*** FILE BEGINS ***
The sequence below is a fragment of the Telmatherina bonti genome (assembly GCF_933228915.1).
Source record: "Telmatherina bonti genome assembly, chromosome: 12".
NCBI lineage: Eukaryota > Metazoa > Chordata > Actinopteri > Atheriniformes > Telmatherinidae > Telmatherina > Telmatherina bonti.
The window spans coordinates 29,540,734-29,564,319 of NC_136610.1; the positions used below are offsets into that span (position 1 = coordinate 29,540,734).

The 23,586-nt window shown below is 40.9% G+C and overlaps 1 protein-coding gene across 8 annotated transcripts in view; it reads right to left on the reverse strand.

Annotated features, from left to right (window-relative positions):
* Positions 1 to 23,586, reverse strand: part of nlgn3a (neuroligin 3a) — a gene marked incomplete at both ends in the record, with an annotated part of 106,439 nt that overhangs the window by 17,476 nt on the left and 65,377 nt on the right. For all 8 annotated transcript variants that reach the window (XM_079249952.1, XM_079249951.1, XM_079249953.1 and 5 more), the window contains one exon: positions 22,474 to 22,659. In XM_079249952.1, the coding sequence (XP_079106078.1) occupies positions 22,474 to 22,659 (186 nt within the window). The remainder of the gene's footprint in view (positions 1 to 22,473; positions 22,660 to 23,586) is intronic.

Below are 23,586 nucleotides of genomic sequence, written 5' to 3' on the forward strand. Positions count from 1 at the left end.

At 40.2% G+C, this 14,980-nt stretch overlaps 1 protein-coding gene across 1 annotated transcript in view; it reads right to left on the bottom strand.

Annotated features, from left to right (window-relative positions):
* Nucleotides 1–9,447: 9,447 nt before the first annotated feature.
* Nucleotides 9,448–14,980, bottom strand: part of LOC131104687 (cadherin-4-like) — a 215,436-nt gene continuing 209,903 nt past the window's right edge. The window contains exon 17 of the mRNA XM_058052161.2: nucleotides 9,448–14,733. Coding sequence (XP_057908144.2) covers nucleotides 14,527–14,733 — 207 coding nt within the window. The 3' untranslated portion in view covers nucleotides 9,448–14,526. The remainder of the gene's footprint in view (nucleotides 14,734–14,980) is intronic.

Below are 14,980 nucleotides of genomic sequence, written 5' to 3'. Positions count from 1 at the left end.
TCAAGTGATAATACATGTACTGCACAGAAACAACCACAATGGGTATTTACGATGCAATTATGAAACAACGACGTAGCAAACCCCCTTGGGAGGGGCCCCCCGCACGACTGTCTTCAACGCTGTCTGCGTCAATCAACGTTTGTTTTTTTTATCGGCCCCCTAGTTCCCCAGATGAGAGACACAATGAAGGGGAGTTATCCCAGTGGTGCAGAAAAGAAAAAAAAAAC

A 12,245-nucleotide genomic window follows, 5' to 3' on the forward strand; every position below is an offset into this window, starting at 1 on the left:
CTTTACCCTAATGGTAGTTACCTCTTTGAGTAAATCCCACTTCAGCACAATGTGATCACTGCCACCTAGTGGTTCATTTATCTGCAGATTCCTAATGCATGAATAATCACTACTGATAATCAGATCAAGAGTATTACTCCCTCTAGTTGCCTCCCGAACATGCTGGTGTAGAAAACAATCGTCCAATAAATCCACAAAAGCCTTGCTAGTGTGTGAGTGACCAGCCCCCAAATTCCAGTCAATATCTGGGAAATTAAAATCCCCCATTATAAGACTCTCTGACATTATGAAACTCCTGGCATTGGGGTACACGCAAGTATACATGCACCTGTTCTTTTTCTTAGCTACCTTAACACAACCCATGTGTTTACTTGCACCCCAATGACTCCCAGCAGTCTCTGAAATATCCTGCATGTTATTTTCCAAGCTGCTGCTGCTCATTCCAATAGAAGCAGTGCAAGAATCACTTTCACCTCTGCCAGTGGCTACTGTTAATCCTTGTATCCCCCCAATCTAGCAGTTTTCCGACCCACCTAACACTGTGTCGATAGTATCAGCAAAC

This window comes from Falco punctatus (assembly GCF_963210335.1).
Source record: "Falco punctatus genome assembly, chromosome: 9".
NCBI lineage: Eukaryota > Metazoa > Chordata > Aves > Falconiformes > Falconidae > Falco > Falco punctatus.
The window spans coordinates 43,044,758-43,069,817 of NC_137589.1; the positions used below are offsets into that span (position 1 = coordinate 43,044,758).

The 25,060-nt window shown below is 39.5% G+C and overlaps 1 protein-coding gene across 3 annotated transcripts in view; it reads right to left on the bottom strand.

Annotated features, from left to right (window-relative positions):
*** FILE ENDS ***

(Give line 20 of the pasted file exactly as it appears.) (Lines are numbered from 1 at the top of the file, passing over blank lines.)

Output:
The window spans coordinates 43,044,758-43,069,817 of NC_137589.1; the positions used below are offsets into that span (position 1 = coordinate 43,044,758).